A: It’s not easy with apartments in Moscow, so I am not in a hurry to leave. Foreigners of course are very surprised at how I rush to training. I used to leave at six in the morning to avoid getting stuck in traffic jams. I got to the stadium, slept for a bit and then began training. It wasn’t the best, so I spend longer on the road now but I get more sleep. I always look at how to get to the stadium faster, whether that is by taxi or by the metro. On weekends it’s a lot more convenient, you can get there in 45 minutes. 

I have been living at the base for three years. The guys from Spartak-2 and I play table tennis, or billiards, or go to the cinema. I don’t like the bustle of Moscow, but in Tarasovka I appreciate the peace and quiet. There is a lot of greenery, fresh air, you can walk around. 

Q: You graduated from high school with a gold medal. How has football impacted your education? 

A: My mom has two degrees and she is now a public servant. When I saw her gold medal as a child, my goal in life was to get one as well. I graduated from the first five classes with excellent marks and saw no reason to stop. Moreover, the study was easy. Then there were difficult moments, but everything ended well. 

Football has nothing to do with it. After training, there is always time to study. I was preparing for the Unified State Exam, studying via Skype with the teachers. I just understood that education will definitely come in handy for me. Now I’m studying to be a coach at the Russian State University of Physical Culture. I plan to get a second degree, I love mathematics so I might enroll in economics.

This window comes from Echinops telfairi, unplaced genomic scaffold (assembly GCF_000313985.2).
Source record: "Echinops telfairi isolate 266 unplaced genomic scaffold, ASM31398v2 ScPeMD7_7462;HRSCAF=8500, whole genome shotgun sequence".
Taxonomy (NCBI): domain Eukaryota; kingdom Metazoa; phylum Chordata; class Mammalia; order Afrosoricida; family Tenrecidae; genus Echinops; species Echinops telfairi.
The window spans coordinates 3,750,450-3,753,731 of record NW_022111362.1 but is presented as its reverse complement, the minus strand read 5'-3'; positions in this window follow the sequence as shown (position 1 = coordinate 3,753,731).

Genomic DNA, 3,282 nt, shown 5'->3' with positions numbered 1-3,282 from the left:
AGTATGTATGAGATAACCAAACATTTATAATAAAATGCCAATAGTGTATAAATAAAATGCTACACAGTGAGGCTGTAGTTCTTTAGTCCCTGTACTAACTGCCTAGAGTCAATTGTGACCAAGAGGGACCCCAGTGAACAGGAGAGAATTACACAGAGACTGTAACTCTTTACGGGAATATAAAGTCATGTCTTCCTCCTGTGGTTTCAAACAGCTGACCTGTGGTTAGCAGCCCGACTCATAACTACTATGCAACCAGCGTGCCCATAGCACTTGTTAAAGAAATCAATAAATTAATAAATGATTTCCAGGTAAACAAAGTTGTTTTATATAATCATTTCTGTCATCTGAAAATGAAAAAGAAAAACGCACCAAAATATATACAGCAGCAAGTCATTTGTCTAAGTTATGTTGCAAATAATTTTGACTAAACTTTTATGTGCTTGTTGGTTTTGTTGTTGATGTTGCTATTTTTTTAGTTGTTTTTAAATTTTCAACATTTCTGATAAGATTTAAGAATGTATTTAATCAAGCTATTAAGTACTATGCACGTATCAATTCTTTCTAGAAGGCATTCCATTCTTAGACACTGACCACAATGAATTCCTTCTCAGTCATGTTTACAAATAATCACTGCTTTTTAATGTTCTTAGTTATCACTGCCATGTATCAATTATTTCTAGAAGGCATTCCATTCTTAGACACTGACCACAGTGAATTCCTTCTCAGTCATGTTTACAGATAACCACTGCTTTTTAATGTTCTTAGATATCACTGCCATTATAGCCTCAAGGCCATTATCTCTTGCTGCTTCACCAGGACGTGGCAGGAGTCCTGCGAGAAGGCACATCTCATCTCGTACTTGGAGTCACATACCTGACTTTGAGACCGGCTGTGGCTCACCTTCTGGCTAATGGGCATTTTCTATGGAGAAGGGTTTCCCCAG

Q: How good is your English?

A: Fine, communication with foreigners allows you to maintain the level. They ask me for some new words, and I do the same with them. 

Q: What is the most interesting thing that our foreigners have asked you to translate? 

A: I remember the moment when Tedesco asked me to translate a stern version of “What are you doing?” into Russian. I said something like “What are you, a creature!?”, and then he started saying that every training session. 

Q: Pavel Maslov often asks Moses about the Premier League. What do you learn from our international lads?

A: I learned about the training systems at Ajax from Quincy Promes. It amazes me that 18 year olds go out there and play as well as the leaders of the team. It’s the same with Hendrix and PSV. Football in Holland is technical and fast, I like it. I asked Moses about his years at Chelsea. 

Q: You’ve been rooting for Manchester United since Ronaldo came for the first time right?

A: Yes, when they lose, I sometimes cry. Of course, I was very happy when I learned that Cristiano returned. Judging by the way he started the season, I think he is quite capable of bringing the team back to the first place in the Premier League. It is amazing how a person maintains such a level at 36 in the best league in the world!

Q: Spartak will play in England this fall, against Leicester. Very soon, we will have a match against Napoli. Excited for these?

A: It is very interesting to visit such stadiums and test yourself at such a high level. The matches with Benfica showed that we need to strive and quickly work to get better. We lost, but this was a learning experience. 

Q: How do you feel about signing a new contract with Spartak?

A: I didn’t get into the details of the process, I have an agent for that. But one thing was important for me and that was maintaining cordial relations with the club. I love it and I am ready to give my all on the field for it.

Date: 24 September 2021, 11:50